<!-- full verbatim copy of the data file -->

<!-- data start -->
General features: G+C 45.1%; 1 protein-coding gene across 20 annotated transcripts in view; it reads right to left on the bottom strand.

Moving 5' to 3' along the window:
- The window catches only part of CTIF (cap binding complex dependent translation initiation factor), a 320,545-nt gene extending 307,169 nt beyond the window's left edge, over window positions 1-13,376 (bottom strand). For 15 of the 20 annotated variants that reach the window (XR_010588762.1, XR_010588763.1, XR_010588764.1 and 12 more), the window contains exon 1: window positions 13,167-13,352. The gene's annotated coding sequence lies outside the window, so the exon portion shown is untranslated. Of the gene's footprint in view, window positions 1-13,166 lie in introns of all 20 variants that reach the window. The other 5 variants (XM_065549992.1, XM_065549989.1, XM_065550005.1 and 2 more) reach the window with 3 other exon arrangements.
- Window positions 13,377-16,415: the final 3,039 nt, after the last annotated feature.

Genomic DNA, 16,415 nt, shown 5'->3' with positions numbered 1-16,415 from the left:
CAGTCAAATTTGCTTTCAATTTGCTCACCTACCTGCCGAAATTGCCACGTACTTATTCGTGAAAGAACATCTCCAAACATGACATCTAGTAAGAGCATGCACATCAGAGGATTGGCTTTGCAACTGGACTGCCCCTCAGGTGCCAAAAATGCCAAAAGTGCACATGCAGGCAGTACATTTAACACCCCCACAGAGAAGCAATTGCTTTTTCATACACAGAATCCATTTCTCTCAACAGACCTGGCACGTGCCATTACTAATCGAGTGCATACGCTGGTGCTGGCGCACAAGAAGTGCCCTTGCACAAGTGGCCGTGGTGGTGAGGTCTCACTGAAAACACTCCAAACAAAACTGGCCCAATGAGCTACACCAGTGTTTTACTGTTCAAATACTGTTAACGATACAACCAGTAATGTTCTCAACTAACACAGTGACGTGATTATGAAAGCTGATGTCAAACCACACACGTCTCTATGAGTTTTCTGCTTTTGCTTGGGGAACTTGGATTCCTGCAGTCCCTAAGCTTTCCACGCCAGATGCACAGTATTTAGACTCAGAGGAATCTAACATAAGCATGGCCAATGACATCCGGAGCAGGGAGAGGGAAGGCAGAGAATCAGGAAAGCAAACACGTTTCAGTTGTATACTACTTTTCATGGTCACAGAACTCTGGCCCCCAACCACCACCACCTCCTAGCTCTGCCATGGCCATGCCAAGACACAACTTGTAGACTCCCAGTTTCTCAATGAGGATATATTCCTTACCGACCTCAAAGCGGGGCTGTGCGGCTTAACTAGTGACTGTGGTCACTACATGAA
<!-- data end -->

General features: G+C 45.1%; 1 protein-coding gene across 20 annotated transcripts in view; it reads right to left on the bottom strand.

Moving 5' to 3' along the window:
- The window catches only part of CTIF (cap binding complex dependent translation initiation factor), a 320,545-nt gene extending 307,169 nt beyond the window's left edge, over window positions 1-13,376 (bottom strand). For 15 of the 20 annotated variants that reach the window (XR_010588762.1, XR_010588763.1, XR_010588764.1 and 12 more), the window contains exon 1: window positions 13,167-13,352. The gene's annotated coding sequence lies outside the window, so the exon portion shown is untranslated. Of the gene's footprint in view, window positions 1-13,166 lie in introns of all 20 variants that reach the window. The other 5 variants (XM_065549992.1, XM_065549989.1, XM_065550005.1 and 2 more) reach the window with 3 other exon arrangements.
- Window positions 13,377-16,415: the final 3,039 nt, after the last annotated feature.

Genomic DNA, 16,415 nt, shown 5'->3' with positions numbered 1-16,415 from the left:
CAGTCAAATTTGCTTTCAATTTGCTCACCTACCTGCCGAAATTGCCACGTACTTATTCGTGAAAGAACATCTCCAAACATGACATCTAGTAAGAGCATGCACATCAGAGGATTGGCTTTGCAACTGGACTGCCCCTCAGGTGCCAAAAATGCCAAAAGTGCACATGCAGGCAGTACATTTAACACCCCCACAGAGAAGCAATTGCTTTTTCATACACAGAATCCATTTCTCTCAACAGACCTGGCACGTGCCATTACTAATCGAGTGCATACGCTGGTGCTGGCGCACAAGAAGTGCCCTTGCACAAGTGGCCGTGGTGGTGAGGTCTCACTGAAAACACTCCAAACAAAACTGGCCCAATGAGCTACACCAGTGTTTTACTGTTCAAATACTGTTAACGATACAACCAGTAATGTTCTCAACTAACACAGTGACGTGATTATGAAAGCTGATGTCAAACCACACACGTCTCTATGAGTTTTCTGCTTTTGCTTGGGGAACTTGGATTCCTGCAGTCCCTAAGCTTTCCACGCCAGATGCACAGTATTTAGACTCAGAGGAATCTAACATAAGCATGGCCAATGACATCCGGAGCAGGGAGAGGGAAGGCAGAGAATCAGGAAAGCAAACACGTTTCAGTTGTATACTACTTTTCATGGTCACAGAACTCTGGCCCCCAACCACCACCACCTCCTAGCTCTGCCATGGCCATGCCAAGACACAACTTGTAGACTCCCAGTTTCTCAATGAGGATATATTCCTTACCGACCTCAAAGCGGGGCTGTGCGGCTTAACTAGTGACTGTGGTCACTACATGAA